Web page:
The Wadi Sora celt
UPDATE: New finds of Darfur axes in 2009
Wadi Sora, the most important rock art site of the Gilf Kebir lies along the western scarp of the plateau. The 'caves' (wind excavated hollows at the base of a semi detached sandstone outlier) with rock paintings were discovered by Almasy during the 1933 Almasy-Frobenius expedition . While the archaeologist of the expedition, Hans Rhotert published the paintings in great detail, no published record was made of the archaeology of the area.
During our 1998 visit to Wadi Sora, a brief survey was made of the vicinity. The wadi itself is a short inlet along the western tip of the Gilf Kebir. The flat bottomed valley is nearly level with the plain at the base of the cliffs, and must have offered in prehistoric times just as now a sheltered inlet, that offers a clear view of the surrounding plain. The "caves" with rock paintings are located very close to the mouth of the inlet, which continues inwards for about one kilometre, with a conical inselberg occupying the inner middle of the valley. At the rear end, a high dune is blown against the face of the cliff, with a broad flat sandy area at it's base.
On this locality (which offers the best camping spot to this present day) we have noted a concentration of neolithic artifacts, composed mainly of well made microlithic and larger blades of quartzite, and the typical 'Gilf' type millstones of large grained sandstone. In the same area we found on the surface one implement that was strikingly different in both form and material from any other found, and unlike anything noted in the Egyptian part of the Lybian Desert
The implement is a ground, flat, pear shaped ax head with a distinct notch at it's tapering end, made of a fine grained green-grey igneous stone, tentatively identified as diorite or dolerite. (The closest possible source being the unnamed granite plateau 100 kms to the south, or the massifs of Jebel Uweinat or Jebel Arkenu, 50 kms beyond). The dimensions are: length 10.8 cm (longitudinal axis), maximum width 7.2 cm (near cutting edge), width at notch 5.7cm, maximum thickness 3.3 cm (ridge terminating notch) The lower (exposed) surface is pockmarked and polished by windblown sand, it's upper unabraded surface is smoothly ground but not polished. The sharpness of the cutting edge was obtained (and possibly maintained) by grinding the lower side flat at an angle to the cutting edge.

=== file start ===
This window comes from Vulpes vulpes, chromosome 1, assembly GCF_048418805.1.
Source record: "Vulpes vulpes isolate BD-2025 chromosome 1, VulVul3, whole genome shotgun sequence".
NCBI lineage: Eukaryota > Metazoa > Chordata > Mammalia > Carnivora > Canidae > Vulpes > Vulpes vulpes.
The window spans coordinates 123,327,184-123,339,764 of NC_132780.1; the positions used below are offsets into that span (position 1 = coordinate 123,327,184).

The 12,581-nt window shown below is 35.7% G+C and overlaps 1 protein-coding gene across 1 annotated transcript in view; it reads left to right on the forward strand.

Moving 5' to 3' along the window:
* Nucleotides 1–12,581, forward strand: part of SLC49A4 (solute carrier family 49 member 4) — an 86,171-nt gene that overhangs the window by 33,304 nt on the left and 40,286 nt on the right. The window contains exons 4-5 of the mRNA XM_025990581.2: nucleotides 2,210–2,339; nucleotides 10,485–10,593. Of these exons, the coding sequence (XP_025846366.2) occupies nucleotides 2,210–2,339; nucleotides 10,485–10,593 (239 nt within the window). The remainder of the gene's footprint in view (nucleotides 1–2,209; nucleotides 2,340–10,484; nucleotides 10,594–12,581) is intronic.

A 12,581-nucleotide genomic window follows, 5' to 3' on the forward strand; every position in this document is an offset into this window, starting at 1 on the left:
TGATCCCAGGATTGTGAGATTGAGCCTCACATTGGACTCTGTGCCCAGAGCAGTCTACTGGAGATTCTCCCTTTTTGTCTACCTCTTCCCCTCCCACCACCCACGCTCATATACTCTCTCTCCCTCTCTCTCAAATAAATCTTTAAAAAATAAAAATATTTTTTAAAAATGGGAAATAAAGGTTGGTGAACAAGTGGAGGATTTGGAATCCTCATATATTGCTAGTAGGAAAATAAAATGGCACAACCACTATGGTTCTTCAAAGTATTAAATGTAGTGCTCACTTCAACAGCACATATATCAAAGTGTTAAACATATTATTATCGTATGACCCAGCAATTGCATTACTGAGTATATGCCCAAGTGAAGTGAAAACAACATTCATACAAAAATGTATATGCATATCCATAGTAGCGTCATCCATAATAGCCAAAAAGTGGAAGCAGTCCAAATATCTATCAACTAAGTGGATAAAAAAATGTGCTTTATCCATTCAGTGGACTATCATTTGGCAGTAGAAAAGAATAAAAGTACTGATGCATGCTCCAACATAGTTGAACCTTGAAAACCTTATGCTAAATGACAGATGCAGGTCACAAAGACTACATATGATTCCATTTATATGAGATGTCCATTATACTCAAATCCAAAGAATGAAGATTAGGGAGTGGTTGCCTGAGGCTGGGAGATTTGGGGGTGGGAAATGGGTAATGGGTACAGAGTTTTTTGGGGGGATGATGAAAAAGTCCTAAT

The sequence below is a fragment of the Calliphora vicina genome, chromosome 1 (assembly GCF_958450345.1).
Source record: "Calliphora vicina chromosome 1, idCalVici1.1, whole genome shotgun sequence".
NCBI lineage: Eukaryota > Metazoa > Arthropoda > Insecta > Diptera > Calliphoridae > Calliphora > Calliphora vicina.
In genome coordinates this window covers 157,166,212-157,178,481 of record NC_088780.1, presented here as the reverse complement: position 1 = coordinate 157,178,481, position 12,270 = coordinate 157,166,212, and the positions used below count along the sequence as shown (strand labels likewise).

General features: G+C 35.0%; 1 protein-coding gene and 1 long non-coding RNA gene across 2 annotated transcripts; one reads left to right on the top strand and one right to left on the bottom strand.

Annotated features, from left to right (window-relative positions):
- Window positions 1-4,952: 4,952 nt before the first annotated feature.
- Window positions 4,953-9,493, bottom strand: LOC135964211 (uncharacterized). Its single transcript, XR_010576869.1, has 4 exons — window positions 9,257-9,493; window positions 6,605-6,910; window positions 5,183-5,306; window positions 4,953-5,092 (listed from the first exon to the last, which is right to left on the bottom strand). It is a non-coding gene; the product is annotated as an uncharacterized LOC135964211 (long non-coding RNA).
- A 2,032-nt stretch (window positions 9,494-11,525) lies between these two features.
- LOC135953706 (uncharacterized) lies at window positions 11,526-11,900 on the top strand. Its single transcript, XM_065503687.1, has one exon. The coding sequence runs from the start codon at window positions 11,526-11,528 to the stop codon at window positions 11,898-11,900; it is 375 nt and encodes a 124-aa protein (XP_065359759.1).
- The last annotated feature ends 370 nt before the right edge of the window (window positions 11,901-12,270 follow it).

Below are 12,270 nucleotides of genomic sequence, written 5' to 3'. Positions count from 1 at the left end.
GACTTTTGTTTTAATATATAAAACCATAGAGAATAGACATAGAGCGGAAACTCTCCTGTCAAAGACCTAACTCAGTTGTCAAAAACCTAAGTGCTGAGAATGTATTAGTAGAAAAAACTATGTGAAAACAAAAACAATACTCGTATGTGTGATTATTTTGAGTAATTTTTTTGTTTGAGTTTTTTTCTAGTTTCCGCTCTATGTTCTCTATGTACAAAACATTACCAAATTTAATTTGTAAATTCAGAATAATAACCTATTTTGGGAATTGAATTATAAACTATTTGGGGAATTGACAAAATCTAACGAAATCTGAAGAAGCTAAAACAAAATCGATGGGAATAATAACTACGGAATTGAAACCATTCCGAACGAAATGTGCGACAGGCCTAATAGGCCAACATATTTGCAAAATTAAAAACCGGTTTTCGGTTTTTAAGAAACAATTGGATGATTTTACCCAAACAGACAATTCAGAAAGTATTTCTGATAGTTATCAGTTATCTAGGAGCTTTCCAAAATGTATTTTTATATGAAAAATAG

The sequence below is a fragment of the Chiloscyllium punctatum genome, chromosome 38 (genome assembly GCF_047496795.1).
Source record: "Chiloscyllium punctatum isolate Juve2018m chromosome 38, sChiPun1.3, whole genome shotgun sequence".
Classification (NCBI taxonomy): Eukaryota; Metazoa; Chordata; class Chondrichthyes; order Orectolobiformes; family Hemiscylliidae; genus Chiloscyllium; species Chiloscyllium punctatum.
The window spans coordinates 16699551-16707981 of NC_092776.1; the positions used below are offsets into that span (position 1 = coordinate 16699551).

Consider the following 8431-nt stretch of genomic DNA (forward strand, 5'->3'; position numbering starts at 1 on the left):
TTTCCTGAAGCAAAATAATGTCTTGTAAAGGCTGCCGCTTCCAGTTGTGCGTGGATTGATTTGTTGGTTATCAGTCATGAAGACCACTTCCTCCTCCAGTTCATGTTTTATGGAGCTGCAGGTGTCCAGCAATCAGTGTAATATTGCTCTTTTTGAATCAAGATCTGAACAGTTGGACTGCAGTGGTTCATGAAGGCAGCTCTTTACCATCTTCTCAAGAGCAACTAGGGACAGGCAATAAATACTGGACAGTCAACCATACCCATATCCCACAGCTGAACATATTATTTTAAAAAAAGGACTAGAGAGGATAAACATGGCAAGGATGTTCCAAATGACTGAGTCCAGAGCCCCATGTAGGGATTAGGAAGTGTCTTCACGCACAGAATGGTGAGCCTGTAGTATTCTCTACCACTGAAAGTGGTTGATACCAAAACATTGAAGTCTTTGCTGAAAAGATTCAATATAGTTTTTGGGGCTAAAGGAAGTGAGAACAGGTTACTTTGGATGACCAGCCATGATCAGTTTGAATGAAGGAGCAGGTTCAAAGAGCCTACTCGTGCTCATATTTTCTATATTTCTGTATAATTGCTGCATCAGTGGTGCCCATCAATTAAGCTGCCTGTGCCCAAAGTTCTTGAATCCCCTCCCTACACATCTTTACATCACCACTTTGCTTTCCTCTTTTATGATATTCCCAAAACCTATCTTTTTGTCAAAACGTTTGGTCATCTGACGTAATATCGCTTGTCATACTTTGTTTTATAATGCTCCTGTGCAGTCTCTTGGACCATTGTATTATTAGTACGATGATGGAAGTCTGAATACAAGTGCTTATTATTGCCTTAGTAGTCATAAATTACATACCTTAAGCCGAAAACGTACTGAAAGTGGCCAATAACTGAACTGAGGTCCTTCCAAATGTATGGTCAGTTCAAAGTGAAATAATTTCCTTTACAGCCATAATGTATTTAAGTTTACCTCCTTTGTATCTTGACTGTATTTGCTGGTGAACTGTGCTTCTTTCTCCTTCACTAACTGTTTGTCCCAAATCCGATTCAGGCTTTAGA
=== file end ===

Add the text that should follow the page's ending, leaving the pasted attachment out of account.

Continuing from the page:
The only known similar implements are those found by Newbold in the Wadi Howar in 1923, at a straight line distance of 700kms to the south from Wadi Sora, and published in Sudan Notes & Records: "...we picked up from the floor of the depression five stone implements, like neolithic celts, ground and edged, but unpolished, and of very fine workmanship,..." Later and Newbold & Shaw discovered similar tools in the Wadi Howar, and one isolated example at Merga oasis in 1927, which were published in Antiquity: "... found more of the stone implements,... identified ... as being some of porphyrite, some micro-diorite, and some possibly dolerite... In type they are unlike any others I have seen or heard of ... ". More recently, Birgit Keding found a number of such implements in the Wadi Howar, and made the the most comprehensive treatment of this kind of axes ("Darfur axes") in her excavation monograph (Djabarona 84/13).
The discovery of this tool at Wadi Sora, hitherto known only from sites far to the south in Sudan, could point to a cultural link between the populations, already suspected from similarities in rock art, but unsupported by any archaeological evidence. For references, see:
Update (January 2010)
For over ten years the Wadi Sora specimen remained the only known example of a "Darfur axe" in the Gilf Kebir - Jebel Uweinat region. There was a remote possibility that it may have been transported there in modern times. W.B.K. Shaw and company stopped there in 1935, after driving up from the Wadi Howar, where they have conducted some small-scale excavations and collected artifacts - perhaps one was accidentally lost here ? However all doubts were cleared in 2009, when two furher specimens were found, at far away locations, by Hardy Böckli and Mark Borda on separate trips.
The first one was observed in February 2009, on the top of the Gilf Kebir plateau a few kilometres to the west of the playa basin of Wadi Ard el Akhdar. It was incomplete, only the broken off notched end remained, a search of the vicinity revealed none of the other parts. However even this incomplete example is readily recognisable.
The second find is even more significant, as it was found inside a shelter containing paintings of the cattle pastoral period along the eastern side of Jebel Arkenu, in October 2009. It is an intact specimen, identical to those depicted by Newbold & Keding in their respective publications.
With these two new finds, it now may be stated with certainty that there was a cultural link in existence between the neolithic inhabitants of the Gilf Kebir/Jebel Uweinat area, and those of the Wadi Howar region some 700 kilometres further south.